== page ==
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Cooling Systems: Part 2

How this important system works and helps your engine keep its cool.
» Part 1: Heater Core
» Part 2: Overflow & Hoses
» Part 3: The Cooling Fans
» Part 4: Sending Units

The Heater Core:

The heater core is a smaller version of the radiator that is used to keep your toes warm when it's cold outside. You may have heard the advice that if you car is overheating, turn the heater on full blast with the fan on high. This will cool the engine because the heater system is actually a secondary cooling system that behaves in the same way the main cooling systems works.

The heater core is usually mounted under the dash on the passenger side and is usually incorporated with the air conditioning system. Hot coolant is routed through the heater core through the heater hoses. A blower fan is also mounted there to direct air through the heater core and inside the car. The heater core draws its hot coolant directly from the engine and it returns to the water pump. In this way the heater will work whether the thermostat is open or closed.

Pressure (Radiator) Cap:

The radiator cap acts as more than just a "lid" for your radiator; it keeps your engine cool by sealing and pressurizing the coolant inside it. As the coolant in the cooling system heat up, it expands. As it expands it creates pressure in the cooling system. As the pressure increases, the boiling point of the coolant increases. The radiator cap is a pressure relief valve that controls the amount of pressure in the cooling system. What makes this important is that the higher the temperature of the coolant is, the greater the temperature gap between it and the air temperature is. So a cooling system under a predetermined amount of pressure takes heat away from the engine faster, which makes it more efficient.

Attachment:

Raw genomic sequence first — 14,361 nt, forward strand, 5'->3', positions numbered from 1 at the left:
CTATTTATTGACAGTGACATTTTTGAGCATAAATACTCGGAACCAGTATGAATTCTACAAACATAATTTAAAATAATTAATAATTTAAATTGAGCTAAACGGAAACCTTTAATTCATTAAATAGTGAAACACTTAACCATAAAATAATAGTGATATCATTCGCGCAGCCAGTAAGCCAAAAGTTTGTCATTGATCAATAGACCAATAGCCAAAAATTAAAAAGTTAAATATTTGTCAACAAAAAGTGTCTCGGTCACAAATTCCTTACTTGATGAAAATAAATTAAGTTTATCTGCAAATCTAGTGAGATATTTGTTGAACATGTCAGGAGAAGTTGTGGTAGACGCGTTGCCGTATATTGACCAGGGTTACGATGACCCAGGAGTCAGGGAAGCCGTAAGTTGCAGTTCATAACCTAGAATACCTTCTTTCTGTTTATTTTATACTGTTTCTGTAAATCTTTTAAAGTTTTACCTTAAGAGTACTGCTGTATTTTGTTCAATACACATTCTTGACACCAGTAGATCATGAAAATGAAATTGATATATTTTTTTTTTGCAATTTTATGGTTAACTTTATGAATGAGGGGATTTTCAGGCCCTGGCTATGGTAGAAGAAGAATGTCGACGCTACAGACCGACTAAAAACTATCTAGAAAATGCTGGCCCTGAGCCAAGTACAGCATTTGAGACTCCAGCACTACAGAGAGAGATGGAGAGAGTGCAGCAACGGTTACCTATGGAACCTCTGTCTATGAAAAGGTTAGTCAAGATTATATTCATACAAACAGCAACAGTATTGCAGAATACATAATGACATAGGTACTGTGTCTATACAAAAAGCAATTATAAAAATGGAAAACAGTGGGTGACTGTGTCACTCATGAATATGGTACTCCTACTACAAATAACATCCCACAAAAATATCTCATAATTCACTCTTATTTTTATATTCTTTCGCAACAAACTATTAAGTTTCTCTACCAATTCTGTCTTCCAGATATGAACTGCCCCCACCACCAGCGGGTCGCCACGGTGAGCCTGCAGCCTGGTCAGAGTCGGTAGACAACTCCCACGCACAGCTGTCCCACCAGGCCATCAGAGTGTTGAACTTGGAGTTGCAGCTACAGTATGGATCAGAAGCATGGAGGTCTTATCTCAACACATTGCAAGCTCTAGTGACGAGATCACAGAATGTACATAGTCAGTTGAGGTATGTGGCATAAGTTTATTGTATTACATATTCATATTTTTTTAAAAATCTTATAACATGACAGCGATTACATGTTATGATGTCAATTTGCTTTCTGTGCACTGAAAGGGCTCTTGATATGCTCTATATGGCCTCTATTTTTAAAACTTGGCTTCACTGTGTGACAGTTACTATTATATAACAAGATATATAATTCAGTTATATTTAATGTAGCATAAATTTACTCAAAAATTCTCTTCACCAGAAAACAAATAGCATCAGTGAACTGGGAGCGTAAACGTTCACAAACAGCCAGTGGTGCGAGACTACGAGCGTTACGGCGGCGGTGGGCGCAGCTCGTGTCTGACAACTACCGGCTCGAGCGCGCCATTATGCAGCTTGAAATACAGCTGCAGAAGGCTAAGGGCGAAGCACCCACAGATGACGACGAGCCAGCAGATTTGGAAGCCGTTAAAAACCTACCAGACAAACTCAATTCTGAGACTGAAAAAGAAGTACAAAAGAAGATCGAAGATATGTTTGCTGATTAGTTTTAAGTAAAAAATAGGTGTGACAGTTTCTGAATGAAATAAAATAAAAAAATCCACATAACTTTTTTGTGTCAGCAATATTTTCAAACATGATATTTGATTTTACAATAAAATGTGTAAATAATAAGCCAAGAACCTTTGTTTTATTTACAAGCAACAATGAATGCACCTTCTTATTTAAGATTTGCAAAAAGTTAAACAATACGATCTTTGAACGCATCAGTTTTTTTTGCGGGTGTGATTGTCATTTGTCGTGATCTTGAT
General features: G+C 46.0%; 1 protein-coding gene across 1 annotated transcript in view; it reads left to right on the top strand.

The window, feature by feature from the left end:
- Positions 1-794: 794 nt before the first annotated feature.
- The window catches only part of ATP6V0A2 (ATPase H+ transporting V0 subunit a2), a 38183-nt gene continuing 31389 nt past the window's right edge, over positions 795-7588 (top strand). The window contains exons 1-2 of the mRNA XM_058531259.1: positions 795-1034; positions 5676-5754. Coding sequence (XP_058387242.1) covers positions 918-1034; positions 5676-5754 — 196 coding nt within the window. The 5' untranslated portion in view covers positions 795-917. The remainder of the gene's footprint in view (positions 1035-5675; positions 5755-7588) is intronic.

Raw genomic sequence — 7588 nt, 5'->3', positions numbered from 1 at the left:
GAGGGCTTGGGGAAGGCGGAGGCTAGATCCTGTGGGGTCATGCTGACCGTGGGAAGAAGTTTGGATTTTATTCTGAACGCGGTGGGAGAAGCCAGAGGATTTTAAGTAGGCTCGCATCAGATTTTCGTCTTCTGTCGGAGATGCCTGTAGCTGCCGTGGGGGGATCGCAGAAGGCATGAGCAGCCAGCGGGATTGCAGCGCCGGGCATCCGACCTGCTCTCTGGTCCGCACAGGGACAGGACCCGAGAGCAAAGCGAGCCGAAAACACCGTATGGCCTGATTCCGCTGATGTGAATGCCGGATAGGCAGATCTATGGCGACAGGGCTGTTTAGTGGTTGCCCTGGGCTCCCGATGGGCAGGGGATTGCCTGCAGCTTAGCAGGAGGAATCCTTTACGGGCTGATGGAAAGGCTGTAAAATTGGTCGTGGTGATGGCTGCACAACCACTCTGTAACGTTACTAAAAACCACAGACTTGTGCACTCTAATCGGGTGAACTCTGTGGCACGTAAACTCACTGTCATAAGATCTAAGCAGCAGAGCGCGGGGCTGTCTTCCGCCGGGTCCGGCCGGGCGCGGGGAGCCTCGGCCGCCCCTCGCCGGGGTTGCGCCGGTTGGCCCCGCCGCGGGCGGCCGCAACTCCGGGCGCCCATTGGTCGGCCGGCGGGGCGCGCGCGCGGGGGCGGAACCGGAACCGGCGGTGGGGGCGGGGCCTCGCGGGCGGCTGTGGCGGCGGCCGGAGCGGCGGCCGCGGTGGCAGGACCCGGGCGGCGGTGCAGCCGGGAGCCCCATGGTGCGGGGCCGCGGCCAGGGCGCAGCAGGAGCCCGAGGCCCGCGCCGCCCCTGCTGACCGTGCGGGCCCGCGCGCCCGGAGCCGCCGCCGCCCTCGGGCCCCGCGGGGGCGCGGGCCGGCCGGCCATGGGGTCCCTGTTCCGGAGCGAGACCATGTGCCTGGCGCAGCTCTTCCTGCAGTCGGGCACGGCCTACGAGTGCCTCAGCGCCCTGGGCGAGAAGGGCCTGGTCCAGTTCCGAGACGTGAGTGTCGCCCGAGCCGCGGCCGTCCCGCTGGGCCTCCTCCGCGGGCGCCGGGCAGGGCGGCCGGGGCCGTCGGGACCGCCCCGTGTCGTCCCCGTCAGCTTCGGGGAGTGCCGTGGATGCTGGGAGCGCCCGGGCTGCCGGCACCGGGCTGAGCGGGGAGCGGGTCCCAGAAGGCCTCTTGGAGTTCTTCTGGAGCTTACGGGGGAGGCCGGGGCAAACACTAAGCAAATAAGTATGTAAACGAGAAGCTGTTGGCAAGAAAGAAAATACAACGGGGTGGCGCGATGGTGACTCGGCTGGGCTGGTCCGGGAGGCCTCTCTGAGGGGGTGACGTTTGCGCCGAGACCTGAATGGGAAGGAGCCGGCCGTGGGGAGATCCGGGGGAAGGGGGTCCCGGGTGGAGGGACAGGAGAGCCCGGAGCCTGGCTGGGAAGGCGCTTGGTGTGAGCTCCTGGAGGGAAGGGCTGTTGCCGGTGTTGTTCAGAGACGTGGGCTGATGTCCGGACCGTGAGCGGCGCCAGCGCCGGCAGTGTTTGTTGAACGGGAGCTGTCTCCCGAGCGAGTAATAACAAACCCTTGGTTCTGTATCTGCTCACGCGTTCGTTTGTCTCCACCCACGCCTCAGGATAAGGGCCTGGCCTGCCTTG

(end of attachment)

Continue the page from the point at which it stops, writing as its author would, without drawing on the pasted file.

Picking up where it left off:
This pressure increase can raise the boiling point of the coolant by about 50 degrees. The hotter the coolant is, the faster the heat in it moves to the radiator and the air passing by. When the cooling system pressure reaches about 15 psi, the valve in the radiator cap opens allowing the coolant to leave the cooling system. The coolant flows from the radiator to the bottom of the overflow tank through the overflow tube.

When the cooling system cools down, a vacuum is formed inside the system and another valve inside the radiator cap opens allowing coolant to flow in from the overflow tank. This keeps air that can cause corrosion inside the cooling system out and insures the cooling system is always filled to maximum capacity.

» Part 1       »
Part 2       » Part 3       » Part 4

Additional Information provided courtesy of and Warranty Direct
© 2000-2007 Vincent T. Ciulla

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